August 2015

This Day in History… August 7, 1782

George Washington Creates Forerunner of Purple Heart 

U.S. #3784//4704 – 2003-12 Purple Heart stamps

On August 7, 1782, George Washington ordered the creation of the Badge of Military Merit to be awarded for bravery in battle.

“Let it be known that he who wears the military order of the purple heart has given of his blood in the defense of his homeland and shall forever be revered by his fellow countryman,” wrote Washington in 1782, in the order that established the Badge of Military Merit. Three soldiers are known to have received the award directly from Washington, although there may be more. The names were recorded in the Book of Merit, which has since been lost.

Two Connecticut men, Elijah Churchill and Daniel Bissell, received the award. Churchill led two raids against forts on Long Island, while Bissell was a spy disguised as a deserter. He operated behind enemy lines and provided Washington with key information. The third was Daniel Brown, who in the final battle at Yorktown led an attack over a thicket of sharpened spikes against a fortified position, capturing the fort in minutes. British General Cornwallis surrendered soon afterwards. Continue reading

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This Day in History… August 6, 1777

American Victory at Oriskany 

U.S. #1722 – The site of the battle, in Oriskany, New York, is just 25 miles from Mystic’s home in Camden!

In the summer of 1777, British troops under Lieutenant Colonel Barry St. Leger traveled down New York’s Mohawk River Valley. When they encountered the American-held Fort Stanwix on August 2 the British began a 20-day siege.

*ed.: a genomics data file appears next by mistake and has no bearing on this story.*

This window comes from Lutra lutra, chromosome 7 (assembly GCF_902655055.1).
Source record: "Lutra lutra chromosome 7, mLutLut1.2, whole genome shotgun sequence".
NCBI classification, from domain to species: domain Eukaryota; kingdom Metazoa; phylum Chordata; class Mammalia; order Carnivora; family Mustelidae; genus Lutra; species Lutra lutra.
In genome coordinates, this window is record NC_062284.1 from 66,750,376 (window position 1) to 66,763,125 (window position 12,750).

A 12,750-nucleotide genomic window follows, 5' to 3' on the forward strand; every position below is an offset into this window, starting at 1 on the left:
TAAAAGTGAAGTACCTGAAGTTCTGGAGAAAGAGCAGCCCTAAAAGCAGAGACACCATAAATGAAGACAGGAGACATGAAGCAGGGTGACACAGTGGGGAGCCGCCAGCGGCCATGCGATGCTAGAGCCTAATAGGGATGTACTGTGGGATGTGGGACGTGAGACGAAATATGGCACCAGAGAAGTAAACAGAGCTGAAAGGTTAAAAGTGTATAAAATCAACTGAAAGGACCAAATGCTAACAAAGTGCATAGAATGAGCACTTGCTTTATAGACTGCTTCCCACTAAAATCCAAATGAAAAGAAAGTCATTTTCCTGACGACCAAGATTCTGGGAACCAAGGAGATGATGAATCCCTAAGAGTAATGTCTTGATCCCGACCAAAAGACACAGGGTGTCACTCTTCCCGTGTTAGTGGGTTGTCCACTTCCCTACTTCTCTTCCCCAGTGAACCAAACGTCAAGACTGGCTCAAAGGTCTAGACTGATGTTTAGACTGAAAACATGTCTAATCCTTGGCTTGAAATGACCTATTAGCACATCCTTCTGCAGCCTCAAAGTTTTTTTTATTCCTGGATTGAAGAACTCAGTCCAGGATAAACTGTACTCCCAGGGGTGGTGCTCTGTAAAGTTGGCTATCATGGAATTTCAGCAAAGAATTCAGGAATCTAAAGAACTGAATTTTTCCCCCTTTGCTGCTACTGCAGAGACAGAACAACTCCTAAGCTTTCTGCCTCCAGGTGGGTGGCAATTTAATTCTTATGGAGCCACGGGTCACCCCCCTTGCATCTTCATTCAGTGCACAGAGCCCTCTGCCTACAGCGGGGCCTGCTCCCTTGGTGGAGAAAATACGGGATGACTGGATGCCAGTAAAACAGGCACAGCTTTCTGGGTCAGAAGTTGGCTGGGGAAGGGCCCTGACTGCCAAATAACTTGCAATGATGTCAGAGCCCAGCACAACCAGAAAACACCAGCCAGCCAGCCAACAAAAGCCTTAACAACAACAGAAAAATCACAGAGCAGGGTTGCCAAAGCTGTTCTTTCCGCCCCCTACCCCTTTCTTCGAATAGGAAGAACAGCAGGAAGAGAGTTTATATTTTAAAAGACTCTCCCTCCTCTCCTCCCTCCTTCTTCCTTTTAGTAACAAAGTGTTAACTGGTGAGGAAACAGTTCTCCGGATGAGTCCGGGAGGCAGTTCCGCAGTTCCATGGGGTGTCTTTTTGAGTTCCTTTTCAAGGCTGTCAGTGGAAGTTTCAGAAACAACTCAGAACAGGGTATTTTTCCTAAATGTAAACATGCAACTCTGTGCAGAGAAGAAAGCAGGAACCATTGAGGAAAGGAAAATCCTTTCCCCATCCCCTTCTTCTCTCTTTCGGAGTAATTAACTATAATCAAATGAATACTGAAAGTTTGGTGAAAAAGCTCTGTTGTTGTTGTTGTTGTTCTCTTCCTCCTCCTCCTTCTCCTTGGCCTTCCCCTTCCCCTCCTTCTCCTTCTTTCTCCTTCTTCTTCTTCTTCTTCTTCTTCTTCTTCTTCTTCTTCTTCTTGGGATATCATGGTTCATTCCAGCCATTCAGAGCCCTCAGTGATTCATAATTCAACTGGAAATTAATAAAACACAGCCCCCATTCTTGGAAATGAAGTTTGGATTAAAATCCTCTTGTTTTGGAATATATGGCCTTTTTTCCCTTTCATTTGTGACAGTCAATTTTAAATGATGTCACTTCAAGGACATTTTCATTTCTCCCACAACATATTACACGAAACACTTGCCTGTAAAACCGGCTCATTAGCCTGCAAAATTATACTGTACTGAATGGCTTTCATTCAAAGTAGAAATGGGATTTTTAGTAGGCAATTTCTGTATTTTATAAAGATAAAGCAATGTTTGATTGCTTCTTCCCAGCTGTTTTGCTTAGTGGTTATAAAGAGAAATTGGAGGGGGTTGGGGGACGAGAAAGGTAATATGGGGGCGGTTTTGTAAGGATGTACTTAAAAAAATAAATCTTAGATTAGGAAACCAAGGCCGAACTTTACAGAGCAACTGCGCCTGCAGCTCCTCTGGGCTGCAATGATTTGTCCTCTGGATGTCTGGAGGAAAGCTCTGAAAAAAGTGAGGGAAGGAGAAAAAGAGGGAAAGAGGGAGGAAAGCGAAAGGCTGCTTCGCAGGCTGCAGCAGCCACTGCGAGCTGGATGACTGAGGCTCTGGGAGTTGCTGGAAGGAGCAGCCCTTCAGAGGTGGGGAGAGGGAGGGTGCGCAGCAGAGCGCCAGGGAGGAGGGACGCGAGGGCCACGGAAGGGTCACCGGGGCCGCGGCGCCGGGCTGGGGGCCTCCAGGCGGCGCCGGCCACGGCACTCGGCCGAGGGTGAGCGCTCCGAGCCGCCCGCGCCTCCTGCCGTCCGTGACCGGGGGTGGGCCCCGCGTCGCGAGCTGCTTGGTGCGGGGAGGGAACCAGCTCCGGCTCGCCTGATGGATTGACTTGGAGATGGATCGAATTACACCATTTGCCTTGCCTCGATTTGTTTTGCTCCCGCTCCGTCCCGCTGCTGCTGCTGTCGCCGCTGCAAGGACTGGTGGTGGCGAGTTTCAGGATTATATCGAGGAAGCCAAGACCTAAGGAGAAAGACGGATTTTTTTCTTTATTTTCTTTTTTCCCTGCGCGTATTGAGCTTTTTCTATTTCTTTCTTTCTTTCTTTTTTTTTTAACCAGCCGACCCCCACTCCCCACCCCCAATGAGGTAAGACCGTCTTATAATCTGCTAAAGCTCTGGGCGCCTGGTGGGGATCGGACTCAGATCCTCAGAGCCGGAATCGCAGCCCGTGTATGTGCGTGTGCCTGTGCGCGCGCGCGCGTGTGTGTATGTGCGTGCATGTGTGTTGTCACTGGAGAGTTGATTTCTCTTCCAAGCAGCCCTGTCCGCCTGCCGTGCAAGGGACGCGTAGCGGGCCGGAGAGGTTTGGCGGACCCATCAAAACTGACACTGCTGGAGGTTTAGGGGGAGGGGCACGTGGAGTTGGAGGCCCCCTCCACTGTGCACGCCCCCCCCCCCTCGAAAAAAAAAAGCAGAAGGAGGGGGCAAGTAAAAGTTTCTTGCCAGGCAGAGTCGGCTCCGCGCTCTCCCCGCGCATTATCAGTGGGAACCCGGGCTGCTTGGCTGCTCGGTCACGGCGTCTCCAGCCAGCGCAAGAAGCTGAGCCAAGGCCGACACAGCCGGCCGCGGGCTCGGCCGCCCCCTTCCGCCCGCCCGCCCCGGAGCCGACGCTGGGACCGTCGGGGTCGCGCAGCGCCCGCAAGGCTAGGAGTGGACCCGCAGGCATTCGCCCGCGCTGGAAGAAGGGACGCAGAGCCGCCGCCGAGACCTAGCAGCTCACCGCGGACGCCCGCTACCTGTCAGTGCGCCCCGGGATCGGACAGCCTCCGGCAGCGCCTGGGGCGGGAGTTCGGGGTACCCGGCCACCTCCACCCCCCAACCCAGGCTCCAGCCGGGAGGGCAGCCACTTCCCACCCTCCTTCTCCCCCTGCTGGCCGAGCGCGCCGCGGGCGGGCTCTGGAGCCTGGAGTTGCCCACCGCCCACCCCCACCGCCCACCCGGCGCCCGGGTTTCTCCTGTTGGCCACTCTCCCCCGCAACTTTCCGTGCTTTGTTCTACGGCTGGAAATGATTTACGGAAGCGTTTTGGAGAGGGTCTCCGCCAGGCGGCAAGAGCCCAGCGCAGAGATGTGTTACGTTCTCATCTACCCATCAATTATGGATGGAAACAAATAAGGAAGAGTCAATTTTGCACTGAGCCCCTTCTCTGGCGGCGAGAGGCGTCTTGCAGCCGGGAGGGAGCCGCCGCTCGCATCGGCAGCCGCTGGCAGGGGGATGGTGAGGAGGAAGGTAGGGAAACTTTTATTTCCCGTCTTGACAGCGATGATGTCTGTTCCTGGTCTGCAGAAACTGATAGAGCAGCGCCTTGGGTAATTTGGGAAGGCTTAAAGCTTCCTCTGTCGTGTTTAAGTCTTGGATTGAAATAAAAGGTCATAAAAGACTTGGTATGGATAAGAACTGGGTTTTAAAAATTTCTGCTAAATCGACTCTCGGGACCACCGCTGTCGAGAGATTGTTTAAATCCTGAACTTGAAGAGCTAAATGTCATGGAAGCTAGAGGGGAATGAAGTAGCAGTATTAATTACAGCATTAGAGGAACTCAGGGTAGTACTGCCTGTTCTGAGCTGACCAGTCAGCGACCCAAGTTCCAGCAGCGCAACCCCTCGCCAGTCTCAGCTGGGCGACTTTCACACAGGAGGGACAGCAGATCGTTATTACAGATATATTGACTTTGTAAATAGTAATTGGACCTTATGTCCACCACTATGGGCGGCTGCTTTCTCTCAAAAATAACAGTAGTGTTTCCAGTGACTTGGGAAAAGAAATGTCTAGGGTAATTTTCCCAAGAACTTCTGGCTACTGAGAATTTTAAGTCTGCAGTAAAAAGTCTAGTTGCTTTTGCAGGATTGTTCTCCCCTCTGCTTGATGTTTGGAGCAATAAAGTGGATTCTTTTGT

Militia General Nicholas Herkimer (pictured seated on this stamp) was in the area and marched toward the fort to provide relief. However, St. Leger learned of Herkimer’s movements and planned a surprise attack. On the morning of August 6, Herkimer led his men through a nearby valley (in present-day Oriskany) where they were ambushed by a band of Loyalists and British-allied Indians. Early in the fighting, Herkimer was struck by a musketball that shattered his leg. His men carried him to a nearby beech tree and urged him to be removed from the battlefield. But Herkimer insisted “I will face the enemy” and sat calmy under the tree smoking his pipe, giving orders, and delivering words of encouragement. Continue reading

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This Day in History… August 5, 1926

Houdini Performs His Greatest Feat 

U.S. #3651

On August 5, 1926, master illusionist and escape artist Harry Houdini entered the record books after spending 91 minutes in a coffin underwater.

Houdini began performing at the age of 10 and quickly earned a name for himself. Having worked as a locksmith’s apprentice, he used handcuffs in his acts until imitators began to surface. He then turned to more daring escape acts and his popularity skyrocketed.